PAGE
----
# Simpler derivation of $\sum_{n=1}^\infty \frac{1}{n^2} = \frac{\pi^2}{6}$ [duplicate]

I know that the equality $$\sum_{n=1}^\infty \frac{1}{n^2} = \frac{\pi^2}{6}$$ can be proved in numerous ways by using the Fourier series. However, is there a way to derive it using more fundamental tools? I've tried: $$\sum_{n=1}^\infty \frac{1}{n^2} = \sum_{n=1}^\infty \int_0^1 x^{n-1} dx \int_0^1 y^{n-1} dy = \int_0^1 dx\int_0^1 dy \frac{1}{1-xy}$$ and by changing variables I was able to write it in several other forms:$$= -\int_0^1\frac{\ln(1-x)}{x} dx = \int_0^\infty \frac{\ln (1+t)}{t(1+t)} dt = \int_0^\infty \frac{u }{e^u -1}du$$ but that's as far as I could get.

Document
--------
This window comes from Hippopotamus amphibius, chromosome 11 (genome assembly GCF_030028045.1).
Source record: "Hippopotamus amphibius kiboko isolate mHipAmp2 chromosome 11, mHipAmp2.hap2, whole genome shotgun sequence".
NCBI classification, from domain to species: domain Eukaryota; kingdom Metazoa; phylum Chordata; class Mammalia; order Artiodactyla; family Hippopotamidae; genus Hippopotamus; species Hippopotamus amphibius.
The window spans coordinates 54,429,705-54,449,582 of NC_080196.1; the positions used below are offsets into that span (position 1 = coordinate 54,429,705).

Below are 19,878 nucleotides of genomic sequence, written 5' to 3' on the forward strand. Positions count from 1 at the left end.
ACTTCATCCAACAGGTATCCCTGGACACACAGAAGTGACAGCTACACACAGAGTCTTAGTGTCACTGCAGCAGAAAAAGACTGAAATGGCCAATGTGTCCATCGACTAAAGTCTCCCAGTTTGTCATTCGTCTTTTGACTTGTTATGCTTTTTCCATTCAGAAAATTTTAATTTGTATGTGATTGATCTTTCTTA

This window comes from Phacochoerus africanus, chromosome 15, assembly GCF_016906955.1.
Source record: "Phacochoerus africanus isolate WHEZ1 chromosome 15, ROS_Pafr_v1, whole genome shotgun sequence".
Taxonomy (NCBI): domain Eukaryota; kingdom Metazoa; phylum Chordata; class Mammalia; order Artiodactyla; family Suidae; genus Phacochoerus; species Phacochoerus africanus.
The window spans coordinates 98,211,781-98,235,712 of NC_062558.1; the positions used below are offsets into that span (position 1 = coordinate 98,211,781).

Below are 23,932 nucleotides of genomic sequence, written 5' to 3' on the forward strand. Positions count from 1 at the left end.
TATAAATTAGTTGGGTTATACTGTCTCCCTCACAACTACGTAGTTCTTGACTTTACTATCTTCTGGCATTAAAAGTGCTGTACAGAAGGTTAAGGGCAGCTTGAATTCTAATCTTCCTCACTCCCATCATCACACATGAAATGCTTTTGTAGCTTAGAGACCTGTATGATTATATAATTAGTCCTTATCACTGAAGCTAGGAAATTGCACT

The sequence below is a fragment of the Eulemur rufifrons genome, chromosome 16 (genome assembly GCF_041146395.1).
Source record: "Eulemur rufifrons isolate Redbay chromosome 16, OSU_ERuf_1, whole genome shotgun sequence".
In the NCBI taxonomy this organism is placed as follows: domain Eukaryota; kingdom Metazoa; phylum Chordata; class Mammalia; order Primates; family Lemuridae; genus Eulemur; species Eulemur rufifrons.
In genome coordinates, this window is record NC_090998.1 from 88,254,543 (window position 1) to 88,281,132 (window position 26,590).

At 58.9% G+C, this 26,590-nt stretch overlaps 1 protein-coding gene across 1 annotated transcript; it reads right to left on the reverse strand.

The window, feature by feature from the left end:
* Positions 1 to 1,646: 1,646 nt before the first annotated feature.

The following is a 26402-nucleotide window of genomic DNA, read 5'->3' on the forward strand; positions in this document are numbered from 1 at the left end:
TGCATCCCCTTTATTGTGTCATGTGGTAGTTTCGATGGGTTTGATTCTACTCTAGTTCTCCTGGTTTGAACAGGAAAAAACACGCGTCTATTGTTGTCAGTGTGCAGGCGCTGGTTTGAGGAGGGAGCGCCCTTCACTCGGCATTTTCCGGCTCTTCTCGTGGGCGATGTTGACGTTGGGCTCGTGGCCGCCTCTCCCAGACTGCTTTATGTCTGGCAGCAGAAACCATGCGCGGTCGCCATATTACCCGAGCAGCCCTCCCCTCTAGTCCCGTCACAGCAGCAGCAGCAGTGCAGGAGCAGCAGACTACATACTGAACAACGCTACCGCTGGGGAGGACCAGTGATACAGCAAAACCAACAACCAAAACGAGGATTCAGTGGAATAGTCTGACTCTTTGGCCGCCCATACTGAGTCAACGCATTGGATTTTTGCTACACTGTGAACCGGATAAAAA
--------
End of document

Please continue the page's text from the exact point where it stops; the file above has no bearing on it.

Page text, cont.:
I specifically don't want to use Fourier series. More fundamental complex analysis, like contour integration, is fine.

Yes, this can be done. Actually, that's what Tom Apostol did in an article he published in 1983; you can read the proof here (it's the first proof). He used a change of variable ($$(x,y)\mapsto(x+y,x-y)$$) in order to compute the integral$$\iint_{[0,1]\times[0,1]}\frac1{1-xy}\,\mathrm dx\,\mathrm dy.$$